Hot or cold heading into the postseason. Does it matter?

By Derek Helling

Fans of teams bound for the postseason freak out if that team is struggling in the last days before the playoffs start. Obviously, ending the season on a winning streak will result in confidence in a fan base. As is often the case, the emotions of fans aren’t rooted in actual fact.

To discover the truth of the situation, I took the last 19 seasons of World Series match-ups and looked at how both teams did in their final 10 games of that particular regular season. The reality is that recent history shows that whether a team is on a losing or winning streak going into the postseason has very little bearing on the ultimate goal of winning a World Series.

Last season, the San Francisco Giants won just four of their last 10 games of the regular season. They went on to not only advance to the Fall Classic, but defeat the Kansas City Royals in seven games to win the 2014 World Series. Kansas City, by the way, had finished its 2014 regular season schedule by winning six of its last 10 games.

In fact, the last three consecutive World Series champions – 2014 Giants, 2013 Boston Red Sox and 2012 Giants – all went .500 or worse over their last 10 regular season games. In all three of those instances, they defeated teams who had winning records in their last 10 regular season games. Limiting a data sample to just those seasons, the sample would say that it’s actually better to be on a cold streak to finish the season as far as winning the World Series goes.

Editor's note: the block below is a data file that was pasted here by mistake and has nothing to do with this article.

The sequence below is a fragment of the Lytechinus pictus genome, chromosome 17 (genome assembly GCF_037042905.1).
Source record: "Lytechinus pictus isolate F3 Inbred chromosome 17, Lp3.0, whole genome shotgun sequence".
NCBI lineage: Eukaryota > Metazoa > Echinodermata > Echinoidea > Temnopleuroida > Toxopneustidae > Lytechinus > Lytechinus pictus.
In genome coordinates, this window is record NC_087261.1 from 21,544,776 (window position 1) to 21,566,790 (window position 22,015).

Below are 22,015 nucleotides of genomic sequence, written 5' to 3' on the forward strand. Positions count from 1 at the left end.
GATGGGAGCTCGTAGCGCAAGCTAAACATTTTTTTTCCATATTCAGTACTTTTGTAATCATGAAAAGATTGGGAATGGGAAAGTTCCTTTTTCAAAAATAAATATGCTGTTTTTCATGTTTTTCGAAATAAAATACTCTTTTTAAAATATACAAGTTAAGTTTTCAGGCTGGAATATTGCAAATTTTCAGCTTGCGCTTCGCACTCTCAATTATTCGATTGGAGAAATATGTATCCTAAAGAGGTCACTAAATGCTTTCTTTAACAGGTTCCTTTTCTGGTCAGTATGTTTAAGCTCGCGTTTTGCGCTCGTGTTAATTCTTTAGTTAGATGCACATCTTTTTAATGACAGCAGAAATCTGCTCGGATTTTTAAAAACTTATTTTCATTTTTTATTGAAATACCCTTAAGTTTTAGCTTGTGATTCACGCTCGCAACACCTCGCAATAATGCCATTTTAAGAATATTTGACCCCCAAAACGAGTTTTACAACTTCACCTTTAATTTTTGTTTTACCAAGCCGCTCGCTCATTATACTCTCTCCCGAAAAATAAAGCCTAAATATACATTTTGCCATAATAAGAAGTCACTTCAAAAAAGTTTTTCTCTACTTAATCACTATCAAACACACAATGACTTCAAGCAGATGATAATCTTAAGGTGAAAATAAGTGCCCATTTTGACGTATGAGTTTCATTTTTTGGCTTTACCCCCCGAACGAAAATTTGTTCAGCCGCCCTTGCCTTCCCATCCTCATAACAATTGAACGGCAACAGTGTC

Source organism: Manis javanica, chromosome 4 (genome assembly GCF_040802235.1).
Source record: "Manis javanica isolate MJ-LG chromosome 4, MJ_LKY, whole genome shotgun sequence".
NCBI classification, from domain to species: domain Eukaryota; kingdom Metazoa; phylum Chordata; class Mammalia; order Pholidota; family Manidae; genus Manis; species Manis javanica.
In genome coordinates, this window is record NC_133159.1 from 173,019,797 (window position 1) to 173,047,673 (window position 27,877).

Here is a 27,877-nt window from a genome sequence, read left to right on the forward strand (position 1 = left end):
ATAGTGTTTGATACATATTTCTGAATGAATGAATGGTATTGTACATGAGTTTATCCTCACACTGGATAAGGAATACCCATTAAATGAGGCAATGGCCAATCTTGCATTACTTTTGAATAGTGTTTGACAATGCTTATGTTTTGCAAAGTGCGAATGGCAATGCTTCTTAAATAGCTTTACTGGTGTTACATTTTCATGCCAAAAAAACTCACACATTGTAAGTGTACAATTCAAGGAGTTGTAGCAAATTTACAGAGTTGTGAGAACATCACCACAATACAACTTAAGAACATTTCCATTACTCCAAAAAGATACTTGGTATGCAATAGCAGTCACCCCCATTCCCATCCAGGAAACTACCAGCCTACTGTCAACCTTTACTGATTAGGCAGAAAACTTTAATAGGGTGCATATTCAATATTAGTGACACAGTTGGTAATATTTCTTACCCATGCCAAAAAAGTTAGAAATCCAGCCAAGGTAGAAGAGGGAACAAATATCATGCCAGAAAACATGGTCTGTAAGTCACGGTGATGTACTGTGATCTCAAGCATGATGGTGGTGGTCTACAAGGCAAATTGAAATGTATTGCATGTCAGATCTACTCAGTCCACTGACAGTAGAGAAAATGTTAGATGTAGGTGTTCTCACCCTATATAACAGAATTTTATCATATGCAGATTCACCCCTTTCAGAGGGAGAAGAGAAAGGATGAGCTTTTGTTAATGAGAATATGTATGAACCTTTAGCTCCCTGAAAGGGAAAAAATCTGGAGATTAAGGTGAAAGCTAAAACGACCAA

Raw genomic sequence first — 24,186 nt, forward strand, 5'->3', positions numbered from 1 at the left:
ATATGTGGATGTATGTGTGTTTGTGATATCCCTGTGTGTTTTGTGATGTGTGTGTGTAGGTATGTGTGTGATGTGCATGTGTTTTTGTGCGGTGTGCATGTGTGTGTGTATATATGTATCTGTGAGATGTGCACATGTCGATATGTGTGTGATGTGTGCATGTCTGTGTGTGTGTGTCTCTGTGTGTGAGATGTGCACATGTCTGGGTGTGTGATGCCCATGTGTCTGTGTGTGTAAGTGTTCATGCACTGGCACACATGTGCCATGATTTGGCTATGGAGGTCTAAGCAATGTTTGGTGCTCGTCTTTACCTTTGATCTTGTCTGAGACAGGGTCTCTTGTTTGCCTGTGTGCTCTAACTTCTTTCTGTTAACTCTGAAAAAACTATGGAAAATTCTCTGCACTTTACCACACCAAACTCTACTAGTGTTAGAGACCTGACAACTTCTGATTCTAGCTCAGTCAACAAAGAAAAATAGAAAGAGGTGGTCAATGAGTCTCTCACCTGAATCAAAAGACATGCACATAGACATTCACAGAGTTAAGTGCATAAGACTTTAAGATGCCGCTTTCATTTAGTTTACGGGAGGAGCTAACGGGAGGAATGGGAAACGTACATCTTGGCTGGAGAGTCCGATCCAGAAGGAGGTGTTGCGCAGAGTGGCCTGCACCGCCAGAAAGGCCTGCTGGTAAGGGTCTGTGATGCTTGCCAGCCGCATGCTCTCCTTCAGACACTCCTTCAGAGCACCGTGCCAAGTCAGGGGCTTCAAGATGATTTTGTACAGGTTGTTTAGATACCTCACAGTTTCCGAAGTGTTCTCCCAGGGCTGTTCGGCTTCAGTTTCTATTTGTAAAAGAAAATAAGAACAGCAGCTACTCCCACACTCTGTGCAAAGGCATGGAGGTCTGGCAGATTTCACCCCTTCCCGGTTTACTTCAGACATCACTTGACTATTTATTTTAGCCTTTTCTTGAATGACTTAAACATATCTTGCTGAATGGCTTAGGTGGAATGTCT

The bigger sample of the last 19 seasons tells a fuller story. The 2014 Giants are one of nine teams over the past 19 seasons who have finished their regular season schedule with no more than five wins in their last 10 games to go on and win a World Series anyway. That’s 47 percent of this grouping of World Series champions, showing that there is a weak correlation between ending the regular season on a winning streak and winning the World Series in that same season.

As a reminder, a weak correlation does not mean that something is unlikely to happen. It means that the phenomena being compared seem to have no effect on each other.

Being scorching hot to end the regular season does seem to be a bad omen in this data sample, however, to where winning a World Series championship is concerned. Three American or National league champions (2011 Texas Rangers, 2007 Colorado Rockies, 2002 Giants) over the past 19 seasons have finished the regular season 9-1 in the last 10 games. All three lost the World Series. The six such teams in this sample who went 8-2 in their last 10 games won the World Series twice and lost the Fall Classic four times.

The story changes a little when considering simply reaching the World Series, however. Of the past 38 teams to reach the World Series over the last 19 seasons, only 14 (37 percent) of them went .500 or worse over their last 10 regular season games. The data shows a stronger correlation between finishing the regular season on a roll and winning a League Championship Series, though 63 percent isn’t really a strong correlation by most statistical standards.

Naturally, there are many more elements, some of which can’t easily be quantified, that go into whether or not a team reaches and/or wins the World Series in a particular season. What this data tells us is that for the past 19 teams who have accomplished both objectives, whether or not they finished the regular season on a roll had very little if any effect on their postseason destiny.

You can find Derek on Twitter @dhellingsports and join in the discussion @CTBPod or on our Facebook page.

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